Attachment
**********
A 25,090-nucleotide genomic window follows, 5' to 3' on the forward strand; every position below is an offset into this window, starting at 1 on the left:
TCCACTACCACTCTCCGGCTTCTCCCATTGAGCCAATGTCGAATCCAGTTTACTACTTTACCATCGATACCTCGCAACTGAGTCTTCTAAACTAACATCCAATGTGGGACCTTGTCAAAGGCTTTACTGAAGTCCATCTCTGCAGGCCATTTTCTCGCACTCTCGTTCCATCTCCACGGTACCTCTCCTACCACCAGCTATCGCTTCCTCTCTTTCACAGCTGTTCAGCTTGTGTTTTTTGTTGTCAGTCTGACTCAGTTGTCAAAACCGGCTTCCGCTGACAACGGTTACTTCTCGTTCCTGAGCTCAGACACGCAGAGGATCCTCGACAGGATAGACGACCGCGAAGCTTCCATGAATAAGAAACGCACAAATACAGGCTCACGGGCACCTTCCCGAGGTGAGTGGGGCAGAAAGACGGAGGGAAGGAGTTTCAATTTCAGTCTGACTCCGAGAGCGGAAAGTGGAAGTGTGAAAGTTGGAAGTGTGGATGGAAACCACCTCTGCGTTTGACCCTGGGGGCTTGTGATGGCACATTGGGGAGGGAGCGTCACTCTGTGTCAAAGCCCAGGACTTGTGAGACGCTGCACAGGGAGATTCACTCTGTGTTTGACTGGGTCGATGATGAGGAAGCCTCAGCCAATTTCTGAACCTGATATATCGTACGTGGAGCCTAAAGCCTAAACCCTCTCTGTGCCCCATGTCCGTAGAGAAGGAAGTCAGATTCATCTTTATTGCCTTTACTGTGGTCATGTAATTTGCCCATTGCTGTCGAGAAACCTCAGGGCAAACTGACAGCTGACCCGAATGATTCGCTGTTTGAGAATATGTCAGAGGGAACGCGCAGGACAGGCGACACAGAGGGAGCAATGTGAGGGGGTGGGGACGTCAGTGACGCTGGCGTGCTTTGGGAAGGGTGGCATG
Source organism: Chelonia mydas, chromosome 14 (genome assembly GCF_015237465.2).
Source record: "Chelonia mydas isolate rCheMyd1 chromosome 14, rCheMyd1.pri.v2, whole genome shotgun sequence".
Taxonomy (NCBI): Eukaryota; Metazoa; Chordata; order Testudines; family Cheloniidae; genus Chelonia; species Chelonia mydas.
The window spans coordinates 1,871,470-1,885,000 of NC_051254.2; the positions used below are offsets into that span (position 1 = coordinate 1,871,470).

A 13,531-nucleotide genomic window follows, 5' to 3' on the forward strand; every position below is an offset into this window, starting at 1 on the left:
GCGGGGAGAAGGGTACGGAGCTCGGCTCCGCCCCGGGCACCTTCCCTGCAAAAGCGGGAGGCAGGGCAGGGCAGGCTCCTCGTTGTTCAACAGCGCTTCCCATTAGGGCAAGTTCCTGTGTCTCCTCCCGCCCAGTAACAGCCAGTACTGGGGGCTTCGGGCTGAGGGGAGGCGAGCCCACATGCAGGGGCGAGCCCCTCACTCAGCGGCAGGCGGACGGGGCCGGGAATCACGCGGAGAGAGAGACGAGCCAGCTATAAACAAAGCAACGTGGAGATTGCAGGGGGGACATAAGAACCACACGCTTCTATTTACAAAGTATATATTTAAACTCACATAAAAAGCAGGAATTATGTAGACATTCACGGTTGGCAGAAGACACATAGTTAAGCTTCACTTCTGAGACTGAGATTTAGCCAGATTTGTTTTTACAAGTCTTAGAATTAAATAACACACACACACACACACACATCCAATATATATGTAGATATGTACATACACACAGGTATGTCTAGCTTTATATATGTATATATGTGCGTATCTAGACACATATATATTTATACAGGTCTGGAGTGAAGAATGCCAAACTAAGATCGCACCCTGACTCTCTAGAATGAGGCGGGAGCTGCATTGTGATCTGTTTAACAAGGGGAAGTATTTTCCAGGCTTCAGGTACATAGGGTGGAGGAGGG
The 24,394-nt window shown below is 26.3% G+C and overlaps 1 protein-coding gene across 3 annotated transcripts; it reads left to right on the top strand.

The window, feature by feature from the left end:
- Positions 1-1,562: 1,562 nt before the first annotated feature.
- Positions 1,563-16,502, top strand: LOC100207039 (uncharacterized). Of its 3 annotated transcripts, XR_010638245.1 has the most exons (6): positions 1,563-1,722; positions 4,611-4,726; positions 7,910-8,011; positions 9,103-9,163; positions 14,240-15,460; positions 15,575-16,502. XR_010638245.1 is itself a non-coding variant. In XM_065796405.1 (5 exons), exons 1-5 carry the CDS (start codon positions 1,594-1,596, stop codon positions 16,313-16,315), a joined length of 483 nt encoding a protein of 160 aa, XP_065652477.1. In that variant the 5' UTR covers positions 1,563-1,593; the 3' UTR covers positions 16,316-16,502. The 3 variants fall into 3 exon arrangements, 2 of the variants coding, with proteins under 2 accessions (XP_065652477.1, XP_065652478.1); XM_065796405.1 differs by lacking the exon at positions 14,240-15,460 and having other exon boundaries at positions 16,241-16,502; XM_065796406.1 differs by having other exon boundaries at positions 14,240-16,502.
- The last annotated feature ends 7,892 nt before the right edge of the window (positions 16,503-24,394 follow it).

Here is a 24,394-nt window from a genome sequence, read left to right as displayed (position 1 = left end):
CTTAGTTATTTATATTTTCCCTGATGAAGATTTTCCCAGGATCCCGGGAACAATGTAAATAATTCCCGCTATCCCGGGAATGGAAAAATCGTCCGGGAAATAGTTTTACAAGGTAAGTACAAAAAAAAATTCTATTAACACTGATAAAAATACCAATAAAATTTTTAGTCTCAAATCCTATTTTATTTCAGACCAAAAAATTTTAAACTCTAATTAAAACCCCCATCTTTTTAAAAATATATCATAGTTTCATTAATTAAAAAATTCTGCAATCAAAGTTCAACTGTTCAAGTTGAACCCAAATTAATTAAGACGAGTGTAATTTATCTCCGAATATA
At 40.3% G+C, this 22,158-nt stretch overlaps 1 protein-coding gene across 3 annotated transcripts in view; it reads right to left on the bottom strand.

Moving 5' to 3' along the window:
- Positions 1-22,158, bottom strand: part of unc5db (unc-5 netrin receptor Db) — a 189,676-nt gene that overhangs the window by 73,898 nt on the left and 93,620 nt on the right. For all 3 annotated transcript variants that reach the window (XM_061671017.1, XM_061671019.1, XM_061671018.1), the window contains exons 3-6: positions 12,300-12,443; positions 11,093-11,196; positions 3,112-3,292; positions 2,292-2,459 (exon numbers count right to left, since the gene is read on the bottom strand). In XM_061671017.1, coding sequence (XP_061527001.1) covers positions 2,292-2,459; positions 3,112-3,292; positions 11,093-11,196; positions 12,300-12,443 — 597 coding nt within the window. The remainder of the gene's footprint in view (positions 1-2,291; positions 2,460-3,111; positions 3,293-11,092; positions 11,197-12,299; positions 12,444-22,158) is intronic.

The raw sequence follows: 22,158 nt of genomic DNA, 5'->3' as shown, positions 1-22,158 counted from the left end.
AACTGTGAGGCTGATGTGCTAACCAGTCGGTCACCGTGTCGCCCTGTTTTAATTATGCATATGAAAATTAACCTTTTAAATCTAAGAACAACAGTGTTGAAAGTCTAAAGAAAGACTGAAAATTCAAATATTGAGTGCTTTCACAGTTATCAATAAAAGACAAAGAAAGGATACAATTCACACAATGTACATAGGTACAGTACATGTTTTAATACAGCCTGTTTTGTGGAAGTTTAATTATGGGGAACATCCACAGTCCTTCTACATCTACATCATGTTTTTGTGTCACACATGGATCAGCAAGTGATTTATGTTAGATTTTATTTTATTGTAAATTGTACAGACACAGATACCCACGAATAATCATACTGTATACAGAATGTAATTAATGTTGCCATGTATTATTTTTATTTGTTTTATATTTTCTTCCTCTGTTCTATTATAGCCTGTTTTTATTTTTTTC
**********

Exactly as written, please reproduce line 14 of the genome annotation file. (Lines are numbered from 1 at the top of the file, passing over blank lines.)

Here is a 24,394-nt window from a genome sequence, read left to right as displayed (position 1 = left end):